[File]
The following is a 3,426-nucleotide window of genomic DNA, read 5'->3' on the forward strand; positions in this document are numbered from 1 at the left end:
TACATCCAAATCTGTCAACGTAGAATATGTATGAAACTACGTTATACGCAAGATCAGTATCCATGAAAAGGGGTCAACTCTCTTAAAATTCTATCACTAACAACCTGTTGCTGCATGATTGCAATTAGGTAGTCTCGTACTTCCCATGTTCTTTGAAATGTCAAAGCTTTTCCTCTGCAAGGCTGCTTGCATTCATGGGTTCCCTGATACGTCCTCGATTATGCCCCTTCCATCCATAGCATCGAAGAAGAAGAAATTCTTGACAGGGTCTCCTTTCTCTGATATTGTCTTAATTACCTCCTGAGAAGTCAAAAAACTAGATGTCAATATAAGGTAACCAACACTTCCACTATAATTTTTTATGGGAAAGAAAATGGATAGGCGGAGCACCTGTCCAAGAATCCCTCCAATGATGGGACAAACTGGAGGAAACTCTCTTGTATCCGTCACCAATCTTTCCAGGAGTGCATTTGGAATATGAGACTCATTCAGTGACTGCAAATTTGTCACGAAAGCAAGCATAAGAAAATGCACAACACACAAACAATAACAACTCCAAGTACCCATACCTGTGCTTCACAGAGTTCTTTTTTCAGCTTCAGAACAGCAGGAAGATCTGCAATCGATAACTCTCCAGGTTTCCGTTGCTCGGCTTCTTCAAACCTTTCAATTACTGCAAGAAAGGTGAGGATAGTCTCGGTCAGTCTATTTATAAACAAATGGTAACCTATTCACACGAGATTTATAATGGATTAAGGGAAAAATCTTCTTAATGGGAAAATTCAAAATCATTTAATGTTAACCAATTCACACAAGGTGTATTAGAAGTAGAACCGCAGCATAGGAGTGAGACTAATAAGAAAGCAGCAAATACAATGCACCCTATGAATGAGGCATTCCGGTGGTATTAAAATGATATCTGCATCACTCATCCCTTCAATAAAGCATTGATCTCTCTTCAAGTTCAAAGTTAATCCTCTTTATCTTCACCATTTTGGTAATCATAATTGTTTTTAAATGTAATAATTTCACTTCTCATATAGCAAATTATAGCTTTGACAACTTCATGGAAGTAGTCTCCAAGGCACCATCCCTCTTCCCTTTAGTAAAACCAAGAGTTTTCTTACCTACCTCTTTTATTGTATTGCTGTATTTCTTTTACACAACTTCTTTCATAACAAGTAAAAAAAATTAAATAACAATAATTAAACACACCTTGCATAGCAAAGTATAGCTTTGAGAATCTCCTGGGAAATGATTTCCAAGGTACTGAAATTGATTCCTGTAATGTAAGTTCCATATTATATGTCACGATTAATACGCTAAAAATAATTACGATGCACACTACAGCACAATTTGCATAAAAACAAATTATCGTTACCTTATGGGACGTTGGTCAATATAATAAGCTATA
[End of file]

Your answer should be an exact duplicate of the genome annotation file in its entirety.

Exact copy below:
The following is a 3,426-nucleotide window of genomic DNA, read 5'->3' on the forward strand; positions in this document are numbered from 1 at the left end:
TACATCCAAATCTGTCAACGTAGAATATGTATGAAACTACGTTATACGCAAGATCAGTATCCATGAAAAGGGGTCAACTCTCTTAAAATTCTATCACTAACAACCTGTTGCTGCATGATTGCAATTAGGTAGTCTCGTACTTCCCATGTTCTTTGAAATGTCAAAGCTTTTCCTCTGCAAGGCTGCTTGCATTCATGGGTTCCCTGATACGTCCTCGATTATGCCCCTTCCATCCATAGCATCGAAGAAGAAGAAATTCTTGACAGGGTCTCCTTTCTCTGATATTGTCTTAATTACCTCCTGAGAAGTCAAAAAACTAGATGTCAATATAAGGTAACCAACACTTCCACTATAATTTTTTATGGGAAAGAAAATGGATAGGCGGAGCACCTGTCCAAGAATCCCTCCAATGATGGGACAAACTGGAGGAAACTCTCTTGTATCCGTCACCAATCTTTCCAGGAGTGCATTTGGAATATGAGACTCATTCAGTGACTGCAAATTTGTCACGAAAGCAAGCATAAGAAAATGCACAACACACAAACAATAACAACTCCAAGTACCCATACCTGTGCTTCACAGAGTTCTTTTTTCAGCTTCAGAACAGCAGGAAGATCTGCAATCGATAACTCTCCAGGTTTCCGTTGCTCGGCTTCTTCAAACCTTTCAATTACTGCAAGAAAGGTGAGGATAGTCTCGGTCAGTCTATTTATAAACAAATGGTAACCTATTCACACGAGATTTATAATGGATTAAGGGAAAAATCTTCTTAATGGGAAAATTCAAAATCATTTAATGTTAACCAATTCACACAAGGTGTATTAGAAGTAGAACCGCAGCATAGGAGTGAGACTAATAAGAAAGCAGCAAATACAATGCACCCTATGAATGAGGCATTCCGGTGGTATTAAAATGATATCTGCATCACTCATCCCTTCAATAAAGCATTGATCTCTCTTCAAGTTCAAAGTTAATCCTCTTTATCTTCACCATTTTGGTAATCATAATTGTTTTTAAATGTAATAATTTCACTTCTCATATAGCAAATTATAGCTTTGACAACTTCATGGAAGTAGTCTCCAAGGCACCATCCCTCTTCCCTTTAGTAAAACCAAGAGTTTTCTTACCTACCTCTTTTATTGTATTGCTGTATTTCTTTTACACAACTTCTTTCATAACAAGTAAAAAAAATTAAATAACAATAATTAAACACACCTTGCATAGCAAAGTATAGCTTTGAGAATCTCCTGGGAAATGATTTCCAAGGTACTGAAATTGATTCCTGTAATGTAAGTTCCATATTATATGTCACGATTAATACGCTAAAAATAATTACGATGCACACTACAGCACAATTTGCATAAAAACAAATTATCGTTACCTTATGGGACGTTGGTCAATATAATAAGCTATA